We conducted a post hoc supplementary analysis where we examined the same association in a cohort of all Danish patients who tested negative for SARS-CoV-2 in the study period.
The exposure of interest was current use of any NSAID prior to a positive SARS-CoV-2 test. Current use was defined as having filled a prescription for any NSAID in the 30 days prior to the positive test. Filled NSAID prescriptions were identified from the Danish National Prescription Registry, with information on all dispensed prescriptions at community pharmacies in Denmark since 1995 . Users of NSAIDs were compared to individuals without NSAID use in the corresponding time window. In Denmark, NSAIDs are sold by prescription except for low-dose (200 mg) ibuprofen sold over-the-counter in pack sizes of no more than 20 tablets. In 2018, over-the-counter purchases of ibuprofen constituted 15% of total ibuprofen sales and a smaller proportion of total NSAID sales . Hence, the potential to identify NSAID use from the Danish National Prescription Registry is high compared to many other countries where over-the-counter use of NSAIDs is common [19,21].
The main outcome of interest was death within 30 days of a positive test for SARS-CoV-2.
The secondary outcomes included hospitalization, ICU admission, mechanical ventilation, and acute renal replacement therapy within 14 days of a positive test for SARS-CoV-2.
Eligible individuals were followed until the end of follow up (30 days for the main outcome, 14 days for secondary outcomes) or the event of interest.
Propensity score matching
We used propensity score (PS) matching to increase comparability between NSAID users and non-users. The PS is the estimated probability of receiving the treatment of interest given a set of characteristics . PSs were estimated on the day of the positive SARS-CoV-2 test using logistic regression. Independent variables in the PS model were age, sex, relevant comorbidities, use of selected prescription drugs, and phase of the outbreak. For details of these independent variables, see S2 Appendix. A separate PS was estimated for each exposure definition in the main and supplementary analyses. To evaluate the appropriateness of the model, PS distributions were plotted separately for each cohort and overlap assessed visually. To reduce unmeasured confounding, individuals in the tails of the PS distribution were trimmed asymmetrically . Up to 4 non-users were matched to each NSAID user using a nearest neighbor algorithm. Non-users could be matched to multiple NSAID users, and the maximum allowed difference in the PS between matches was 0.05 . The Danish SARS-CoV-2 test strategy was subject to marked changes from a limited capacity setting in the beginning of the study period to a setting where widespread testing was available at the end of the study period. To account for this , we included calendar week of the test date as a forced matching variable. This decision was made post hoc, i.e., not included in the protocol. Covariate balance before and after matching was assessed using standardized mean differences .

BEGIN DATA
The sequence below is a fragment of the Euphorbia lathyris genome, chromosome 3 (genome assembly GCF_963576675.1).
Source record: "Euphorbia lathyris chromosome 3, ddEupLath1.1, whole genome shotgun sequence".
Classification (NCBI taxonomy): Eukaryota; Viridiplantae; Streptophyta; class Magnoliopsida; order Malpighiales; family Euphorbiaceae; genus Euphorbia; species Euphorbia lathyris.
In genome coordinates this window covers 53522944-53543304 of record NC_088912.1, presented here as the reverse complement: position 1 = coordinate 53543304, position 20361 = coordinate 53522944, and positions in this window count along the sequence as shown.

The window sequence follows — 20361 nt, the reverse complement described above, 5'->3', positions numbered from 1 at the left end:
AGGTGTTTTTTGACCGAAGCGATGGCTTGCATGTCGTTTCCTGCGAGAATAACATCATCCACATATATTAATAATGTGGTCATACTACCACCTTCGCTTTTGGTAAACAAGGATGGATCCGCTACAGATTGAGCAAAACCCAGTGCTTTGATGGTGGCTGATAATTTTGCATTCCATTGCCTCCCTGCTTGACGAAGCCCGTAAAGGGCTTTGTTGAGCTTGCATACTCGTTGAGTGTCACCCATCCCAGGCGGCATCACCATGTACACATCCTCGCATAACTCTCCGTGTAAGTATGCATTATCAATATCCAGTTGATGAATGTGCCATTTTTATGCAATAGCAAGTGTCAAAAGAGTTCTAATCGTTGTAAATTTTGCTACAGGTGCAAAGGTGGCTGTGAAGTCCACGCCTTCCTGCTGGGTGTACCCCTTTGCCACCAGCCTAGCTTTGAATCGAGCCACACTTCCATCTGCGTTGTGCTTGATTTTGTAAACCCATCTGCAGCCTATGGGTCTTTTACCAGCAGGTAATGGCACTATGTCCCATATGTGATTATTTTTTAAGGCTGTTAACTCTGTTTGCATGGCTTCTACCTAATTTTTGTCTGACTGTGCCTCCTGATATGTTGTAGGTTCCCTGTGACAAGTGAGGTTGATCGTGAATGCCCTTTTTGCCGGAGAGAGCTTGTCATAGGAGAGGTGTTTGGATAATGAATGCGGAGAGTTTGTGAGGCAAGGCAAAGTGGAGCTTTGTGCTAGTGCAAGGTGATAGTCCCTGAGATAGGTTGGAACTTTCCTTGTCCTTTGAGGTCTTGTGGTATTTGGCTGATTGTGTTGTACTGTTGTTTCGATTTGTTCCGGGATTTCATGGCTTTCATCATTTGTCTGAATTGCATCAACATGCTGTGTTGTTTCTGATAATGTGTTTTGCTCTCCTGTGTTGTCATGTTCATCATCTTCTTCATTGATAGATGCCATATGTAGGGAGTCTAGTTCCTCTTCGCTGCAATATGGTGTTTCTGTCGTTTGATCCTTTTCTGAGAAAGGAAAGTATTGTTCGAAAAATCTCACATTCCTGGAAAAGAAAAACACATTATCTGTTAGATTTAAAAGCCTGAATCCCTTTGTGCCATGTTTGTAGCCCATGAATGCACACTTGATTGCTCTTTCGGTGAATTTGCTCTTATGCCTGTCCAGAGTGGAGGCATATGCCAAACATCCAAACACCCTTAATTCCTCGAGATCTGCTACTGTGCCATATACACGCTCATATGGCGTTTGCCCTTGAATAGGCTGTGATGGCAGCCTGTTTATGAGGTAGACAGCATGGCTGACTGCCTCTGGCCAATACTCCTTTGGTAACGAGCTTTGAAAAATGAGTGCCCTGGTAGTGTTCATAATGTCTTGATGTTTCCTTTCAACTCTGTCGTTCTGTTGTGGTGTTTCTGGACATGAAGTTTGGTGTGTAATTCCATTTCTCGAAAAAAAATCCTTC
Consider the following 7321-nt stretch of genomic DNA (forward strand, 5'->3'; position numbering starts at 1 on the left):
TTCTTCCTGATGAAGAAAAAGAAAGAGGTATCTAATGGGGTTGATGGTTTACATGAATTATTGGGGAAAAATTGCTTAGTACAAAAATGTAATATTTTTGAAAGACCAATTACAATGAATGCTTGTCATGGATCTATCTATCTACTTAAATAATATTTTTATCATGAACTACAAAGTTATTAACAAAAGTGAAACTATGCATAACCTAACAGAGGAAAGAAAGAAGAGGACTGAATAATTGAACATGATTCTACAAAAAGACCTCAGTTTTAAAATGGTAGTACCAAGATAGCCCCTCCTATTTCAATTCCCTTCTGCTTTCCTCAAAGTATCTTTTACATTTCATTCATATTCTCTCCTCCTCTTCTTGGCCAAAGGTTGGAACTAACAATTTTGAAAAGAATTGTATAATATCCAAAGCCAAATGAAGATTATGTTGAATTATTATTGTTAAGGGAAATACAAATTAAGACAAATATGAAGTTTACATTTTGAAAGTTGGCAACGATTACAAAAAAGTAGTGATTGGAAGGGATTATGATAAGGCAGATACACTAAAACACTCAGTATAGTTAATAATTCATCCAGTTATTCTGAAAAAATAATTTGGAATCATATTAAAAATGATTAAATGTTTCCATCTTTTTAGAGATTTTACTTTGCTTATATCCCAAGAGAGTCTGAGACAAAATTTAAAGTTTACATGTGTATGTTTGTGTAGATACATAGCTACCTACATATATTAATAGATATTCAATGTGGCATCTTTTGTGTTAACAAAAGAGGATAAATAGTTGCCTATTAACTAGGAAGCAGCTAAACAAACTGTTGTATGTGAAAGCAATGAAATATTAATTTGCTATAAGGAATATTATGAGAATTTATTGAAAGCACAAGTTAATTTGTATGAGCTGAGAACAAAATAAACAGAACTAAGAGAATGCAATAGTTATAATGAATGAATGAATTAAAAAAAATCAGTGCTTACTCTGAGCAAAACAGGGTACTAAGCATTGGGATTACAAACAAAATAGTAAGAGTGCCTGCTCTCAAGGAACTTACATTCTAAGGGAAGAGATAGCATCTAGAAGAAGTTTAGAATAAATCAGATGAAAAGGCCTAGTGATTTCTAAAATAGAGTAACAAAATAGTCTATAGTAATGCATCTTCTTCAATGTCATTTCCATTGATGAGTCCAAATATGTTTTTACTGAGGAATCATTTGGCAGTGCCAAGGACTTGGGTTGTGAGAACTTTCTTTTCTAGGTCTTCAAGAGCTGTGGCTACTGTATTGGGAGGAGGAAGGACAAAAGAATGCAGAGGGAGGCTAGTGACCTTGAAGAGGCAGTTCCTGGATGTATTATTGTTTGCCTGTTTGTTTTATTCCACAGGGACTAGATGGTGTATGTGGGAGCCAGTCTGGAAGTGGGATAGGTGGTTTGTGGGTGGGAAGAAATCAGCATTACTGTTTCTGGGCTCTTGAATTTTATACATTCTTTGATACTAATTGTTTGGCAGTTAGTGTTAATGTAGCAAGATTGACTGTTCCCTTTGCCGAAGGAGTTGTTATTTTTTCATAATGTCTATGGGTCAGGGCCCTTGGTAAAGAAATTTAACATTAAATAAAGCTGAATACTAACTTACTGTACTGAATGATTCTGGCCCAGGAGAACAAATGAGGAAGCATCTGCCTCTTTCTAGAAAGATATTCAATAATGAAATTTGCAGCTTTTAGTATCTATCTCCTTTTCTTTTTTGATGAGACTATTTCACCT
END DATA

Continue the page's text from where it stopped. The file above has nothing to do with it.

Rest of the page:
Descriptive statistics were used to describe NSAID users and non-users at baseline. Continuous variables were reported as medians and interquartile ranges. Dichotomous variables were reported as frequencies and percentages.